Go Ask Mom

Go Ask Mom

Why moms should get comfortable with asking, delegating

Posted May 17, 2012

Lori Verni-Fogarsi

Editor's Note: This month, Lori Verni-Fogarsi, a local mom and author of the new book 'Momnesia,' is sharing weekly posts, reminding us moms that's important not to forget about ourselves. Check back next Friday for another post. Check the box to the left for more from Lori.

I can remember my first serious boyfriend, back when I was 19, saying, “Baby, all you gotta do is ask.”

Sounds simple, right? So then why is it so difficult for so many of us women to ask for what we want?

“He should just know!” we say. “If I have to ask for something, it’s just doesn’t feel like it counts!”

These are the things I’ve heard from many women — myself included — when discussing this topic over the years. In fact, I’ll even admit that I perpetuated this through many additional boyfriends and a 12-year marriage.

However, about four years ago (around the time when I was writing my novel, “Momnesia”… coincidence?), I took a look at this concept from a different angle and decided that I would push past my discomfort and see what happens. I decided that I really didn’t want to go into my marriage with my new husband hoping that he would magically know that no, I do not want a new blender for Mother’s Day, and that what I really do want is a shirt that says, “Wine flies when we’re having fun!”

Applying this concept has really worked for me, not only when it comes to gifts, but also with general things around the house. I mean, really? What were we thinking? They’re men after all, and while many of them are intelligent, caring guys, they just don’t think quite like we do.

I decided that I would use a formula of, “Which is worse?” Here are some examples.

Which Is Worse?

  • Receiving a gift certificate to hot yoga (which I happen to hate) or mentioning that I saw a pretty clock in such-and-such store? (And then sometimes receiving the coveted item).
  • Running myself ragged to get two kids to two different activities at the opposite sides of town and (literally!) running into the supermarket to pick up chicken? Or simply asking him to please go get chicken?
  • Cleaning the entire house myself when company is coming (which, by the way, he already thinks is clean), or saying, “I know it seems unnecessary to you, but I’d really appreciate if you’d vacuum while I do the bathrooms.”

The examples could go on and on! Now, don’t get me wrong … I’m not saying that we should become demanding shrews who work our husbands to the bone and expect our gifts to be like a registry.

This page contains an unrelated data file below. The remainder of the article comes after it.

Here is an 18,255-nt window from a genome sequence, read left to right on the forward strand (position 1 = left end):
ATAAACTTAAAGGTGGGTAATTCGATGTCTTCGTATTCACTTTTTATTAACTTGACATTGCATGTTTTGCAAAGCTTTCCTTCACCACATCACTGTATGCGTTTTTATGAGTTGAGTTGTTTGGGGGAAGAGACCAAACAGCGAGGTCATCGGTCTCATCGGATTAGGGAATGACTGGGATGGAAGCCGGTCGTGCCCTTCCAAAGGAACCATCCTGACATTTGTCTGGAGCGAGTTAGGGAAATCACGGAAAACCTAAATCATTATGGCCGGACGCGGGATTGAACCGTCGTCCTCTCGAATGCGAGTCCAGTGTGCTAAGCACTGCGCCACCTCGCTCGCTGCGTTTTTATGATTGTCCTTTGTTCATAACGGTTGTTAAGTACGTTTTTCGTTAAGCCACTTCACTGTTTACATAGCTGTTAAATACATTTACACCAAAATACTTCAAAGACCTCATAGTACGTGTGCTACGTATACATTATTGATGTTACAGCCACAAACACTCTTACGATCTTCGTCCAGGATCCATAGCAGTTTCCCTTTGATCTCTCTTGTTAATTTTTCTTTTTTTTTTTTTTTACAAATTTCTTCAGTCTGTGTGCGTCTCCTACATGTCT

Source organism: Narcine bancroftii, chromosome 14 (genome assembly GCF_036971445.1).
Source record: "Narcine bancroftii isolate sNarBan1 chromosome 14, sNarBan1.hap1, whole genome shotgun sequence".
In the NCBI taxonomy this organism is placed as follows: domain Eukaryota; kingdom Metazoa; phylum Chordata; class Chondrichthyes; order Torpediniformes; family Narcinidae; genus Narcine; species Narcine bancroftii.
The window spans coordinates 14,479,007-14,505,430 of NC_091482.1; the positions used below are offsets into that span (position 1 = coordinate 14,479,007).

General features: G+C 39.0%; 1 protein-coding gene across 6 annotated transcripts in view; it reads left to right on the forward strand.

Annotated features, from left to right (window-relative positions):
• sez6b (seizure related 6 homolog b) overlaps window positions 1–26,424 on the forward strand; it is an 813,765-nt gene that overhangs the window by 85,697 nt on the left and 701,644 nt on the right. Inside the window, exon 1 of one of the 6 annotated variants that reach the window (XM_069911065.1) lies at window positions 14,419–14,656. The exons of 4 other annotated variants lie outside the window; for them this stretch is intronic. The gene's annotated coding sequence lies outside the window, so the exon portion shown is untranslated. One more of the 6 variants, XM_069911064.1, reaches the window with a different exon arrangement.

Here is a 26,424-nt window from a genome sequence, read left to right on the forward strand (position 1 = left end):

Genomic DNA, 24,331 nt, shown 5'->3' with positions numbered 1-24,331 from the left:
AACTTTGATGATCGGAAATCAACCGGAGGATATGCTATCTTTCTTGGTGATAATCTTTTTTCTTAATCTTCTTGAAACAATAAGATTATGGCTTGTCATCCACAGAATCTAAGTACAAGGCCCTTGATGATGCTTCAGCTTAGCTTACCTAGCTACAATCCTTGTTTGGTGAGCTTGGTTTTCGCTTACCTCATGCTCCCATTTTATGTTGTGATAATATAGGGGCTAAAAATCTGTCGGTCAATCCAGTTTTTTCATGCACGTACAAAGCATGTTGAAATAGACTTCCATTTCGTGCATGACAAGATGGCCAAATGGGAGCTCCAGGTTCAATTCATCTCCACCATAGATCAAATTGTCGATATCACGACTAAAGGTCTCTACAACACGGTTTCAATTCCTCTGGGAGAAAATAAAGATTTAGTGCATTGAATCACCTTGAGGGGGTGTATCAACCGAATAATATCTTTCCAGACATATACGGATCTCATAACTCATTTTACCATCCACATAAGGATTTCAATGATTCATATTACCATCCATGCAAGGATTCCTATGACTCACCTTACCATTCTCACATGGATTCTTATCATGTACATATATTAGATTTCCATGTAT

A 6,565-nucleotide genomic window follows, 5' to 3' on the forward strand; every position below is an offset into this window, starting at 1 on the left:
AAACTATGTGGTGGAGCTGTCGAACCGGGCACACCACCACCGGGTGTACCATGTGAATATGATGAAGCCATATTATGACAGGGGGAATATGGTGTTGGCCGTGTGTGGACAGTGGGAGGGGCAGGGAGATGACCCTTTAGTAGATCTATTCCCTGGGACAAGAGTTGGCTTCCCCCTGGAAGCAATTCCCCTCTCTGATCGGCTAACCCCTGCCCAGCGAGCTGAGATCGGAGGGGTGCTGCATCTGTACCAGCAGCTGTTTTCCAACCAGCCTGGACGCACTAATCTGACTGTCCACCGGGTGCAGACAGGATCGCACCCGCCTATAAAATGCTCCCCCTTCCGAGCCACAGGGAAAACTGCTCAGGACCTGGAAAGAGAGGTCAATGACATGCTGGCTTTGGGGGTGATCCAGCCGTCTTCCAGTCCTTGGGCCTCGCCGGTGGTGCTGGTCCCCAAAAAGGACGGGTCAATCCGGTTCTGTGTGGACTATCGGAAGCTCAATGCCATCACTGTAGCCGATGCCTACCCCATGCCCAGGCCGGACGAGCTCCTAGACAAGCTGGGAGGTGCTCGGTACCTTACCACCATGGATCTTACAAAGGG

But I have found that this works wonders for our relationship — from both of our perspectives: I don’t feel resentful that he “isn’t helping me,” or “doesn’t know me,” and he doesn’t feel anxious because “she seems mad but I don’t know why,” or “I got her this yoga thing but I don’t know if she’ll like it.”

What about you? Are you good at asking for what you want, or do you feel like your answer to “Which is worse?” is still in the asking? I look forward to your comments!

Lori Verni-Fogarsi is the author of the hot new novel, "Momnesia." She has been a freelance writer, columnist, journalist, and seminar speaker for more than 15 years, and has authored one nonfiction book, "Everything You Need to Know About House Training Puppies and Adult Dogs," which has been widely acclaimed in its genre. Lori is a happily married mom of two, step mom of two more, and has two cats, both rotten. She invites you to learn more at and join her on Facebook.


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  • pirategirl12 May 19, 2012

    Throughout my 13 year marriage, I have learned that men CAN NOT read between the lines! This has caused a many of hard feelings early in our marriage. Around the 7 year mark, hubby and I went to a Christian marriage counselor and since then our marriage has been better than ever! I attribute this to learning how to communicate...communicating with a man is MUCH different than communicating w/ another woman!

  • Killian May 18, 2012

    It's been a long standing joke that subtlety is lost on men. They are just not mind readers. If I need my spouse to do something, it is up to me to clearly vocalize it. Unvoiced needs do not get met, and that isn't his fault.

    Women who pull that carp about "he should just know" perpetuate the negative stereotypes about women. Please stop it; you're making the rest of us who are striving for open communication look.